Walleye Are Everywhere
Here is the information, as of this midweek writing: we can still go fishing, according to Gov. Andrew Cuomo’s NY Pause executive order.
However, in light of the COVID-19 outbreak, the state asks that you please act safely when fishing. Do not crowd access sites. If you arrive at an angler access area that is congested, consider finding another area that is less crowded or consider fishing another day. When you’re on the water, please make sure there is ample room between you and your fellow anglers. Don’t share a boat unless it is large enough so that all persons aboard can always remain at a minimum distance of 6 feet apart. Providing ample distance helps to reduce the spread of colds, flu and COVID-19, and also contributes to an overall better angling experience.
In a nutshell those are the “new” rules for fishing in today’s world in our part of walleye country.
The past few seasons have found walleye fishing success increasing on Chautauqua Lake. With that said there have been a few adjustments, such as the statewide limit of five fish with a 15-inch minimum per day is currently in effect on Chautauqua.
With the annual opener being the first Saturday in May, we are experiencing an earlier-than-normal opening day. Along with the spring that Mother Nature has given us, water temperatures are still on the low side, but will increase at a quicker rate than recent years.
For the record, from ice out to the low 40s is one of the best times to target walleye. This is the pre-spawn period where the fish are aggressive, and a great time to catch many of the big fish before they enter the spawning period. Walleye will likely spawn in the upper 40-degree temperature range and then fishing will shut down during the actual spawn, and usually the week or so after as they recover from the stress of spawning.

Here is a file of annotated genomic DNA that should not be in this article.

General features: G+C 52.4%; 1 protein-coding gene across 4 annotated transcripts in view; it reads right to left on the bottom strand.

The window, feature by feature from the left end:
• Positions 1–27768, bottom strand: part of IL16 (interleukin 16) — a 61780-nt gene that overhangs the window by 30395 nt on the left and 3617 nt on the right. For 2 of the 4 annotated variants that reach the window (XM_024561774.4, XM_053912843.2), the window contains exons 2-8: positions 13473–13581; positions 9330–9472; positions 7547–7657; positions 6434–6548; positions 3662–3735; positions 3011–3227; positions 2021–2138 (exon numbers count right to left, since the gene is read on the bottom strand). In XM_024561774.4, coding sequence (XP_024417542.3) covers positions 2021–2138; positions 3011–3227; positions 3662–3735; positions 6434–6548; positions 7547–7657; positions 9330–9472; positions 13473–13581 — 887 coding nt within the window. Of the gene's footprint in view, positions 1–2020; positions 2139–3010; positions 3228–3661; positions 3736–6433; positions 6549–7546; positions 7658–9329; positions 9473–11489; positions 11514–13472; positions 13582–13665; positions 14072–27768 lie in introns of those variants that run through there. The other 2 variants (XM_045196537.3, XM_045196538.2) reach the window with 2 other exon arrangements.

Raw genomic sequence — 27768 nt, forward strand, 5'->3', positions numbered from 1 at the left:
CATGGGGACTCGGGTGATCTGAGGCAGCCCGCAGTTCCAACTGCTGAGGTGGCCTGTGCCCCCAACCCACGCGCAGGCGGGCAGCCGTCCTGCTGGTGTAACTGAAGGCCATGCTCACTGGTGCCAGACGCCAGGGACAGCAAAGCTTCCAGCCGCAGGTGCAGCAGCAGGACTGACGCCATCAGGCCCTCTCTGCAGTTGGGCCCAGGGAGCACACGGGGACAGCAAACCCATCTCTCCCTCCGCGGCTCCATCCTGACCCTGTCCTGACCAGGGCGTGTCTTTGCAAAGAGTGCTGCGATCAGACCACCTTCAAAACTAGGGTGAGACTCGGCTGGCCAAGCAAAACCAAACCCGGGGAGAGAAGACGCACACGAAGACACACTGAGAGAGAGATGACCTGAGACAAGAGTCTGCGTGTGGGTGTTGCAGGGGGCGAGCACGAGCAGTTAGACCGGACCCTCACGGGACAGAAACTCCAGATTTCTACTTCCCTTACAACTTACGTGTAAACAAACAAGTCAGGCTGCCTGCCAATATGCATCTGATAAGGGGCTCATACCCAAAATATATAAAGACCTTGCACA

When walleye spawn depends on two factors: length of day and water temperature. Length of day offsets the extremes of temperatures. However, water temperature differences can still mean the difference of fish spawning in early April or early May in this part of the country.
Walleye on average spawn when temperatures are in the mid- to upper 40s. This, of course, depends on the locale. Fishing heats up around these temperatures, but not during the actual spawn.
Pre-spawn is a hot time to fish and usually picks up when temperatures start hovering around that 40-degree mark; dies down during, and immediately following, the spawn; and picks up again as temperatures rise through the 50s generally.
The actual spawning period is entirely dependent upon water temperature and time of year. River walleye will spawn before lake walleye and in some inland lakes such as Chautauqua, many walleyes run up creeks and inlets that flow into the lake to spawn also. Often this happens because the water warms faster in creeks and inlets than the lake.
Especially on inland waters, older females will have a quick entrance and exit to the spawning area, and then usually return to deeper, calmer water. Smaller females will often congregate to easy food sources, often in the shallows looking for perch.
Sometimes in the weeks following the spawn, when the temperatures rise into the upper 50s, it’s best to go deeper. Rocky points like Warners and Bell Tower are good areas to pick up larger females after the spawn. With that said, just about any structure on Chautauqua that is 20-plus feet in the northern basin will produce some of the bigger fish.